Hailed as the Mother of American Modernism, Georgia O’Keeffe was no stranger to the avant-garde. Her sensuous floral paintings, relentless work ethic and gender-non-confirming personal style were as shocking in the early 1920s and 30s as they remain today. Now, more than 100 years later, her provocative aesthetic is being explored in a limited national exhibition, “Georgia O’Keeffe: Living Modern,” scheduled for August 18 – November 19, 2017 at the Reynolda House Museum of American Art.
Organized by the Brooklyn Museum, the exhibition presents a new and different perspective on the unified modernist aesthetic of O’Keeffe’s dress and art through paintings, photographs and selected items from her personal wardrobe never before exhibited. Reynolda House is one of only three venues to host the exhibition, and the only venue south of New York.
The exhibition is scheduled as part of Reynolda’s year-long celebrations in honor of its centennial as an estate and its fiftieth anniversary as a museum.
Built in 1917 as a country home for R.J. and Katharine Reynolds, Reynolda Estate has long been home to one of the finest collections of American art.
In 1967, the family established Reynolda House as a non-profit, public museum showcasing a premier collection of American art, beginning with nine paintings including works by Frederic Church, Gilbert Stuart, Albert Bierstadt, William Harnett, and William Merritt Chase. The collection now boasts paintings, drawings, photographs, and sculpture dating from 1755 to present.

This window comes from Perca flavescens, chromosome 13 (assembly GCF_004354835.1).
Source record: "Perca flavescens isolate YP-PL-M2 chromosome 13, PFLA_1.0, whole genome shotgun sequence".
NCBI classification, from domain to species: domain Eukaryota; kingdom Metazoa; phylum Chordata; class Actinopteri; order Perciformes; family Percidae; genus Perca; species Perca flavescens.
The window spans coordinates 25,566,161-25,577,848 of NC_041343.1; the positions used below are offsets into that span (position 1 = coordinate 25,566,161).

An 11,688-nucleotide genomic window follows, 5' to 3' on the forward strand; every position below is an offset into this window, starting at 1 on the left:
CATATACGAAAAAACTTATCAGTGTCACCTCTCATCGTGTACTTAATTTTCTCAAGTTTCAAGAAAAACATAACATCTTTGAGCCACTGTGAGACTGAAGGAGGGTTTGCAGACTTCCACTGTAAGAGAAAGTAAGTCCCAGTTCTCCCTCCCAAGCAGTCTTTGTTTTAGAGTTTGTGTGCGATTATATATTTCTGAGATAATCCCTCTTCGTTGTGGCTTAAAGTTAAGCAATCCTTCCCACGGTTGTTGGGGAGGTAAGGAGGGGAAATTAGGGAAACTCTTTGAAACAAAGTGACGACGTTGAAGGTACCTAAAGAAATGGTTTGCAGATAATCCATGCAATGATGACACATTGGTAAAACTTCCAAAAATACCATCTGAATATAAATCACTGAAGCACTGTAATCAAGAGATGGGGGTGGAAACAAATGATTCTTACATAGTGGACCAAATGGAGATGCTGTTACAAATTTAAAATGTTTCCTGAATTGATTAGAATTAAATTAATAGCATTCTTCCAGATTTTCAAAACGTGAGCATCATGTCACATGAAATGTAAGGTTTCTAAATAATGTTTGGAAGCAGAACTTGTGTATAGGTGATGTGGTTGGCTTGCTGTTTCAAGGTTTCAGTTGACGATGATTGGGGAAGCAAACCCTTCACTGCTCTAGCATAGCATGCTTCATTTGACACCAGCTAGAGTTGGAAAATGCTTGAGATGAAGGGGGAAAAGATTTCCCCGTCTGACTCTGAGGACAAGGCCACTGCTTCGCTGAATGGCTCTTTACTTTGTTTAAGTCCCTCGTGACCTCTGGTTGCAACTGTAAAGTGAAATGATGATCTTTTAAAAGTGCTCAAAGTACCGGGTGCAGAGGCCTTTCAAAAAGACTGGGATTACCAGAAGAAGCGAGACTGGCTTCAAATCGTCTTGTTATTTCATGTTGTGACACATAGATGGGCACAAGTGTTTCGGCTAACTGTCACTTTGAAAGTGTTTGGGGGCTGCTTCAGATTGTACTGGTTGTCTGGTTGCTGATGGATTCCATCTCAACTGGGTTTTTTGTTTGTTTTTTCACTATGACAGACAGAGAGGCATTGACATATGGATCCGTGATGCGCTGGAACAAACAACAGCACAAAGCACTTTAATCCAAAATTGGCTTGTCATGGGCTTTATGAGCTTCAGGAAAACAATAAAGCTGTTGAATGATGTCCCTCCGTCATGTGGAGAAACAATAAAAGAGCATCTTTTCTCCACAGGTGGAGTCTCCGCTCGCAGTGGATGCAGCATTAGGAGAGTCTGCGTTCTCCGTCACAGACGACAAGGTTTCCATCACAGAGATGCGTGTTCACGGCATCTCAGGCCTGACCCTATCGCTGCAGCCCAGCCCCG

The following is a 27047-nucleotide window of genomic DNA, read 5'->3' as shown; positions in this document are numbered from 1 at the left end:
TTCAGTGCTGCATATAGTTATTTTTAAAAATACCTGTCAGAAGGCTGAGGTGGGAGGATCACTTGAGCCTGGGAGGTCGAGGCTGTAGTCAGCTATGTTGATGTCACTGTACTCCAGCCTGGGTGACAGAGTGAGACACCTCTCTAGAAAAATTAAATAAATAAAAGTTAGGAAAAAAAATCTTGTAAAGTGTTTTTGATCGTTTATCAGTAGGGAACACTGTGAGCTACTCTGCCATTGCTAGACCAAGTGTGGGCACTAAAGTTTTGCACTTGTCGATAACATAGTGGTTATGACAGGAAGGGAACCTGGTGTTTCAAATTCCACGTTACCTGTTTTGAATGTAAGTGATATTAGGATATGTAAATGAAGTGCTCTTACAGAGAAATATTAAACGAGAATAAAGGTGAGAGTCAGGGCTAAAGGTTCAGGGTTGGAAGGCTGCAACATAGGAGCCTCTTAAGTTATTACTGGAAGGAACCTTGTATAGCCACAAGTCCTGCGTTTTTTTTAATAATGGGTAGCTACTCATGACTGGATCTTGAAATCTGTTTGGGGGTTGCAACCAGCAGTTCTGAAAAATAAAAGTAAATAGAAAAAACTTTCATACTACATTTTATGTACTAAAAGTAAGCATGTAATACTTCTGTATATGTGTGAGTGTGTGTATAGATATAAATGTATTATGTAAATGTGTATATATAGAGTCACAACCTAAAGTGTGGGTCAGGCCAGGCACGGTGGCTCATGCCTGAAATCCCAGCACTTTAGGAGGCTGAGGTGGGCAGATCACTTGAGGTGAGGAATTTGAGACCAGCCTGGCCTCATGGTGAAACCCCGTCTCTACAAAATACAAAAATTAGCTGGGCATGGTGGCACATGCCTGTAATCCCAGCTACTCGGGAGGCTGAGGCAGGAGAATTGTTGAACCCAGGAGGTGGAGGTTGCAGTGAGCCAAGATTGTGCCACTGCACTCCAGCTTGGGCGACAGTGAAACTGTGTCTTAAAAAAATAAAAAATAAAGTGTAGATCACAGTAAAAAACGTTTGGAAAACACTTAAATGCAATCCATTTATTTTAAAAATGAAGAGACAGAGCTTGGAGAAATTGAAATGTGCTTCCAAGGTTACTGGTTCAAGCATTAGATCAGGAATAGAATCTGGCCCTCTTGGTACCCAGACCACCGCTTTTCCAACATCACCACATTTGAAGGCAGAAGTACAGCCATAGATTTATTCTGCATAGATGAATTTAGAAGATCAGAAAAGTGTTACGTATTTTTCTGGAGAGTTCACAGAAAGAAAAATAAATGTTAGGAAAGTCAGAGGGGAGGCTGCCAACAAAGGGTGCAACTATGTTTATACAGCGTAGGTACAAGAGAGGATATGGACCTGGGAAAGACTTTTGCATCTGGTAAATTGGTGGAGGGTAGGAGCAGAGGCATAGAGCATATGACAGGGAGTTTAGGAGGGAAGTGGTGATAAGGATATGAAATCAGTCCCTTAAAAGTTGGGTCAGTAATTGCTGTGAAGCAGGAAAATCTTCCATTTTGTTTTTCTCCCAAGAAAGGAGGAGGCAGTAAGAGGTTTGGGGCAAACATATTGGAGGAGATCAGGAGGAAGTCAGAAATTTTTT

The visiting exhibition, Georgia O’Keeffe: Living Modern, explores how the artist’s modern sensibility saturated her art, her life, her homes, and her carefully fashioned public (and private) personas.
In addition to a number of carefully chosen paintings by O’Keeffe, as well as photographs of her and her homes by Alfred Stieglitz, Ansel Adams, Todd Webb, Phillippe Halsman and others, the exhibition will feature selected items from her personal wardrobe that highlight her preference for compact masses, organic silhouettes, and minimal ornamentation.
O’Keeffe considered her clothed body as another canvas on which to proclaim her modernism. Freshly conserved and shown in this exhibition for the first time, her understated and carefully designed garments dating from the 1920s to the 1980s will be presented alongside key paintings and photographs of her at various points in her career.
The exhibition will be organized to explore key themes that place O’Keeffe’s self-fashioning within the history of artistic identity, women’s culture, and modernist consumer design. It will look at the ways she confronted and incorporated “masculine” austerity in her wardrobe as well as her deep and abiding appreciation for Asian fashion and aesthetics. Of particular interest are the various “uniforms” O’Keeffe invented throughout her life so that she would look distinctive without spending much time planning her ensemble.